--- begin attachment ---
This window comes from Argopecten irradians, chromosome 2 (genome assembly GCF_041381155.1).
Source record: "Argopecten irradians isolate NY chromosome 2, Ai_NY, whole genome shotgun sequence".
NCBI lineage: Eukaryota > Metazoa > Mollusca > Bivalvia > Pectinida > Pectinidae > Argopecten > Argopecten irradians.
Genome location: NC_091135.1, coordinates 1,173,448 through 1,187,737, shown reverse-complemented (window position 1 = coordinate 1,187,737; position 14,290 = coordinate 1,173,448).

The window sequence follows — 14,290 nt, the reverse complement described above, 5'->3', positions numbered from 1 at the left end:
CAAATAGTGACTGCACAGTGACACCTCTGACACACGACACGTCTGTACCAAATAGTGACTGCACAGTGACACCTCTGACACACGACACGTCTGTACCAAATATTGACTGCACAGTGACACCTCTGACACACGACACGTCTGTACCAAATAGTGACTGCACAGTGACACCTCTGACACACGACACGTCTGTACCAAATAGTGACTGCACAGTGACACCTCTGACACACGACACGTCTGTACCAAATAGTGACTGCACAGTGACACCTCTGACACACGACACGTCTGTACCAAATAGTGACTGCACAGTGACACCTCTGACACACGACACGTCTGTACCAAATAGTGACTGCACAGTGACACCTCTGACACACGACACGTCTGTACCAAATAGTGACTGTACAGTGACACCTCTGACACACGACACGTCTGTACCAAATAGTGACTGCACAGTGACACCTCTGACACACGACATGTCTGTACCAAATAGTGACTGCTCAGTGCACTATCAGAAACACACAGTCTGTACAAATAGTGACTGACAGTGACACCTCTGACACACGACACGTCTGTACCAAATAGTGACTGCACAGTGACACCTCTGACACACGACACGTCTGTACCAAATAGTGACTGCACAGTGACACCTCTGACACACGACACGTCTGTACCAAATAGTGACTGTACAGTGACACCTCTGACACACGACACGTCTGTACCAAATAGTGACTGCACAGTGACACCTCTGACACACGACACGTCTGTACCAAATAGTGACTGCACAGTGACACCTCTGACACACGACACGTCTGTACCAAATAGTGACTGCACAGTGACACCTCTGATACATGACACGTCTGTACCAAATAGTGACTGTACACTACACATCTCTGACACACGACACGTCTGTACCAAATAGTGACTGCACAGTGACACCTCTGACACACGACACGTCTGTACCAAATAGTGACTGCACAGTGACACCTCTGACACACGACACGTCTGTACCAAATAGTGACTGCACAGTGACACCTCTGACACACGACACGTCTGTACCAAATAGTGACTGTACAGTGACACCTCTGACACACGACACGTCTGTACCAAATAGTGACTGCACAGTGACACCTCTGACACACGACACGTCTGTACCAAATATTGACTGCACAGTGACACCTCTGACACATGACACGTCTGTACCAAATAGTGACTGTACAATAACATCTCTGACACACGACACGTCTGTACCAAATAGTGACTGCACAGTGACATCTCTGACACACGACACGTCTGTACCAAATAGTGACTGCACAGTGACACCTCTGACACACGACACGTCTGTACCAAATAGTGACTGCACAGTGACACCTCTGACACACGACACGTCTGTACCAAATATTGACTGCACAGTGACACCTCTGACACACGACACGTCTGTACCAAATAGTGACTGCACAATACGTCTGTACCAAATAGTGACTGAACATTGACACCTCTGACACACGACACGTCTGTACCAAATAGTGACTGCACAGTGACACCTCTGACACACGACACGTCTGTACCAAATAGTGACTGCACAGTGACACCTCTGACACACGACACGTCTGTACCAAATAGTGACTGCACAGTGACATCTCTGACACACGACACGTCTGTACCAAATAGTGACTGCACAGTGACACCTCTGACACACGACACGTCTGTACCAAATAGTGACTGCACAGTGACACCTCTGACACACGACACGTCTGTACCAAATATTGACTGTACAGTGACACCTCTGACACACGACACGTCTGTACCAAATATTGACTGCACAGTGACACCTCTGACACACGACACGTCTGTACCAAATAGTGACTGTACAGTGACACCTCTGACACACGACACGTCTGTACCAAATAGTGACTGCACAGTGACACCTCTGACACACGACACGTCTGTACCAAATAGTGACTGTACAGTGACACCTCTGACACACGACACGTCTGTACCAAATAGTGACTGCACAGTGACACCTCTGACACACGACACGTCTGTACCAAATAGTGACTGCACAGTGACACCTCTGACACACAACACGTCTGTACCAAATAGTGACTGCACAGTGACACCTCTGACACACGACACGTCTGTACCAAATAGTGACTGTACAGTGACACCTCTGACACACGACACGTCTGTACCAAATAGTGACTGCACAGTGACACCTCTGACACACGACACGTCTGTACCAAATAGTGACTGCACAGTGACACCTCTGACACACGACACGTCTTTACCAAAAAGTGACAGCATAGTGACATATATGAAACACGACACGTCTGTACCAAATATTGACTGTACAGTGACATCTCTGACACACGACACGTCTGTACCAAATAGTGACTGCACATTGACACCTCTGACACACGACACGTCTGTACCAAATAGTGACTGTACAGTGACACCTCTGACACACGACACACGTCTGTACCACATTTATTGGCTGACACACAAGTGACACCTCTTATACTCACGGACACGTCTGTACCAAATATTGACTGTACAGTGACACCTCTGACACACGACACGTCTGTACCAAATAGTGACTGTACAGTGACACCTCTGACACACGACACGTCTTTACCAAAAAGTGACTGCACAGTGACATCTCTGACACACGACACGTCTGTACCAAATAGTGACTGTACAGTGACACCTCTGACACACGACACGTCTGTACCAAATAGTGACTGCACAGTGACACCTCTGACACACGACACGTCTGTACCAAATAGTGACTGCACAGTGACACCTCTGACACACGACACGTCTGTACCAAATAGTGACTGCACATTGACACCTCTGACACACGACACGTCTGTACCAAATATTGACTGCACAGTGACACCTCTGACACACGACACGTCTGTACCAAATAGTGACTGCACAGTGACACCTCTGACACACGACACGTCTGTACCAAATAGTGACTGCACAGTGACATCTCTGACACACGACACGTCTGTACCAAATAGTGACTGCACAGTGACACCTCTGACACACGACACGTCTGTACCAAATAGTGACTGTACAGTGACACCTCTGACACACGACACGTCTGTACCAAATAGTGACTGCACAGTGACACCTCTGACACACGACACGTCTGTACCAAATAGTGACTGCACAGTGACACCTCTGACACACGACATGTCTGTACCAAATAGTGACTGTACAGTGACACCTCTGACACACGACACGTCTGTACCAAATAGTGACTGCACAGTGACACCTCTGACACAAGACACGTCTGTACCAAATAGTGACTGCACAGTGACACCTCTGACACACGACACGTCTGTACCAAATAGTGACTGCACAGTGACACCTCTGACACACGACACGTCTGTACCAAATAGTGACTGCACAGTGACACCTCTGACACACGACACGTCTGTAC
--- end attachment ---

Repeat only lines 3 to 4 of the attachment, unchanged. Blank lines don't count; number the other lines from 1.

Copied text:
NCBI lineage: Eukaryota > Metazoa > Mollusca > Bivalvia > Pectinida > Pectinidae > Argopecten > Argopecten irradians.
Genome location: NC_091135.1, coordinates 1,173,448 through 1,187,737, shown reverse-complemented (window position 1 = coordinate 1,187,737; position 14,290 = coordinate 1,173,448).